As I enjoy a coffee break at the 2018 Distribution Symposium, I think back to the days when the Managing General Agencies and the Mutual Fund Dealerships attended separate conferences. Our issues were so different, our agendas so diverse. We didn’t have similar goals back then, and although we knew the industry was changing, we didn’t know how quickly or how deeply those changes would affect us.

We’ve been "together" for years now, and this conference continues to assist with current issues and prepare us for the future.

Seems not that long ago we were talking about anti-money laundering and other compliance initiatives at the 2008 MGA meeting. Many of the discussions centred on compliance (yes, it had a small ‘c’ back then) and how it might impact us. Those conversations invariably ended with someone saying we didn’t need to worry. MGAs had never been found liable and they couldn’t be held responsible for product suitability. But I think many of us secretly wondered if we were really being as diligent as we should.

A few years later, we found out. Product suitability lawsuits and lack of appropriate errors and omissions insurance put more than one MGA out of business, but we’ve come a long way since then. It’s nice to see the playing field levelled between the sale of segregated funds and mutual funds. Continuing education has taken on real meaning, and product suitability and knowing the client are top of mind for everyone.

A decade ago, we worried about a few carriers that had more than one distribution channel. It was difficult to compete with them because they were wherever the client wanted them to be. It seems funny to say that today . . . that there were a few carriers offering products through a number of distribution channels. After the carrier-consolidation wave of 2011, they all made an effort to expand distribution. Today, carriers own distribution; they partner with distribution; they go direct to the consumer and for the most part, have done a good job keeping banks out of our business by providing clients with alternatives.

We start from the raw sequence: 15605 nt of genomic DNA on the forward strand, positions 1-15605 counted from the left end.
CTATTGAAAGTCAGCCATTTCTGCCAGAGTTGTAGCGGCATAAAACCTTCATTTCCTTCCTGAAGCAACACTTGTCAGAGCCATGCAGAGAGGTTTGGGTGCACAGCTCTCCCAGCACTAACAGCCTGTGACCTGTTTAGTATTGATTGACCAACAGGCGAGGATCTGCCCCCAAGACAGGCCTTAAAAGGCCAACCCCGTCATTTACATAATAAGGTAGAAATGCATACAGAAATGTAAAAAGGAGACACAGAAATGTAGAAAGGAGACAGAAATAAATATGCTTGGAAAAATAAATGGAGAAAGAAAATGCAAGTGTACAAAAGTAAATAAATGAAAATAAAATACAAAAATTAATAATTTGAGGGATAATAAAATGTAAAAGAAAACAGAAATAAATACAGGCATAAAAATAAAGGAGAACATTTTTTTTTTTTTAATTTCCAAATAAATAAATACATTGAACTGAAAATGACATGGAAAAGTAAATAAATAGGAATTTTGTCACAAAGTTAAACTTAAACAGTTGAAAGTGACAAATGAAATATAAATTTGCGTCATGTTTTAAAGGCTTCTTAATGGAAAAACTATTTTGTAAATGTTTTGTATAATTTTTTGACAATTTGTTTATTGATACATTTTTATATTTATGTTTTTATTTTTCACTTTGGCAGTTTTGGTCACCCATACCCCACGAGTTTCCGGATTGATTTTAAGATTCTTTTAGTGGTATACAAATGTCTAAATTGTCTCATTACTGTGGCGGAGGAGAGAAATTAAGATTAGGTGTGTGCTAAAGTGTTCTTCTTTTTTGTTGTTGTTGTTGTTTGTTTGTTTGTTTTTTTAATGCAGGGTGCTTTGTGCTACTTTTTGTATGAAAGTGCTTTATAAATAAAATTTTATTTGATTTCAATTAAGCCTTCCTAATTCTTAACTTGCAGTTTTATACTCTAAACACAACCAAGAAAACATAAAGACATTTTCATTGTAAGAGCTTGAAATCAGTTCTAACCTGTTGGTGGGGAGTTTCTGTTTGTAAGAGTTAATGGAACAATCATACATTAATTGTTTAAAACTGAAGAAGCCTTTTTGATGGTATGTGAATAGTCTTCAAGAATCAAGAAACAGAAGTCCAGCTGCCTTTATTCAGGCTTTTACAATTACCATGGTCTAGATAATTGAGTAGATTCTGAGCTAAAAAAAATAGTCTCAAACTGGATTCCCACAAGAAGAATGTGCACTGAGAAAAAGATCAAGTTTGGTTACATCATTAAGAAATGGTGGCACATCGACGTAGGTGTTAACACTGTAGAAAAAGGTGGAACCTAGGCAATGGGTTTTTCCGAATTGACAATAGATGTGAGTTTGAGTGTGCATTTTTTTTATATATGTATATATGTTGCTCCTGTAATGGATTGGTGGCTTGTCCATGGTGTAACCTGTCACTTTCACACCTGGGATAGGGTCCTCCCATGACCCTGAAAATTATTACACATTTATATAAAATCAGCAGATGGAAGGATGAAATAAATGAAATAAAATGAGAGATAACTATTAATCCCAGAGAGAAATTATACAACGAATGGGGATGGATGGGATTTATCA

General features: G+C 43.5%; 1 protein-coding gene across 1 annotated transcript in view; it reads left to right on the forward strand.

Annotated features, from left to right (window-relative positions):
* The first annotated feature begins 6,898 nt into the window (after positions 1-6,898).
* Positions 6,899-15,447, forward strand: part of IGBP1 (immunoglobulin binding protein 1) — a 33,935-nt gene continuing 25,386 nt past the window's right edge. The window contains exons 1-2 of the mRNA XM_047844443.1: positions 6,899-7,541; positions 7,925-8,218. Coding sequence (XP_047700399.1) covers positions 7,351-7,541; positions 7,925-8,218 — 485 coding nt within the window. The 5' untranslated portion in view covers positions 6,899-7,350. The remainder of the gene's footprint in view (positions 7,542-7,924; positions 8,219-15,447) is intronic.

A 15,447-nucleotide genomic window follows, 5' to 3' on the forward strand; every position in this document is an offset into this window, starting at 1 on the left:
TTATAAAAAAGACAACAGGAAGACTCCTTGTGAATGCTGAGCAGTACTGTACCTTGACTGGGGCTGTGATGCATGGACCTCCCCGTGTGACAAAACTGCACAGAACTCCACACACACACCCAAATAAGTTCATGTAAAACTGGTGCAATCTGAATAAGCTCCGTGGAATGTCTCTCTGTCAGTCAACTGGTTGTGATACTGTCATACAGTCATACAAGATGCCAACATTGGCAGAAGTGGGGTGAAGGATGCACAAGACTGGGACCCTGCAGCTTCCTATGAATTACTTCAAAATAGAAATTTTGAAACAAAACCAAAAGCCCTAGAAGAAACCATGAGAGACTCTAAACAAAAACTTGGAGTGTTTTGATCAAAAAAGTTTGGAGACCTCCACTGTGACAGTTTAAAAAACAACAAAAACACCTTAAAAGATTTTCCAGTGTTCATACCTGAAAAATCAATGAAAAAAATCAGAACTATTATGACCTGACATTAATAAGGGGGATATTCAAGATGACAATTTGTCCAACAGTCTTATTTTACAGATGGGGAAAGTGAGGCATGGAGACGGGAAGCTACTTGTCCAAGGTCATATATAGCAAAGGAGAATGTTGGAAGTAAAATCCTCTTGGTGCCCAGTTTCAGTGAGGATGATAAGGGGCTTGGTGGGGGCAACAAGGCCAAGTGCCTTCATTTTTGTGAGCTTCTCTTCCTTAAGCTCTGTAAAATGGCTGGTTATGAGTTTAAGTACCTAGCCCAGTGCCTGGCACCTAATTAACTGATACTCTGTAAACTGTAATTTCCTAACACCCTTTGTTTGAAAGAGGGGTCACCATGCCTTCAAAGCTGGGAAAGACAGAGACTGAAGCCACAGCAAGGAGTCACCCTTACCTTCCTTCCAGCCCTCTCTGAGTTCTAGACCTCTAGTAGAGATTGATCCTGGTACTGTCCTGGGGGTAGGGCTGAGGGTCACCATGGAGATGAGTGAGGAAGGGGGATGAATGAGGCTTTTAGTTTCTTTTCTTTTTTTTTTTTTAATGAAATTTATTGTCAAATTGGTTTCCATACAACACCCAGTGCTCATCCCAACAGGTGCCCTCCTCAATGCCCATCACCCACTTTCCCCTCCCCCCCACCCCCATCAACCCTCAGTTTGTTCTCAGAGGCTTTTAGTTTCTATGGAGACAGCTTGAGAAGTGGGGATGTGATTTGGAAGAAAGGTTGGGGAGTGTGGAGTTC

Independent distribution still offers consumers the best route to unbiased advice and continues to be a significant channel for all Canadian carriers, but it’s far from being the only choice. I’ll always wonder how things would have been different if MGAs had done a better job of embracing compliance and understanding profitability within their own operations. Maybe some carriers would still have been totally committed to this channel of distribution. I guess I’ll always wonder.

At least, though, we’ve made great strides in how we transact business with our carrier partners. We used to have nine people enter commission information on our system, which the carrier also had on its system. I was so happy to redeploy those people to more proactive functions, which also helped our advisors enter new markets and increase their sales. It’s nice to be able to provide those advisors with programs to help them effectively renew their ten-year-term business and convert their older clients before it’s too late. We’ve avoided so many lapses and are now able to help clients immediately. Having the entire in-force data on our site, available to all our advisors at the click of a button, has revolutionized the in-force service in our industry.

We should be proud of what we’ve accomplished. Advisors are able to serve their clients much better than before and that’s what it’s all about . . . isn’t it?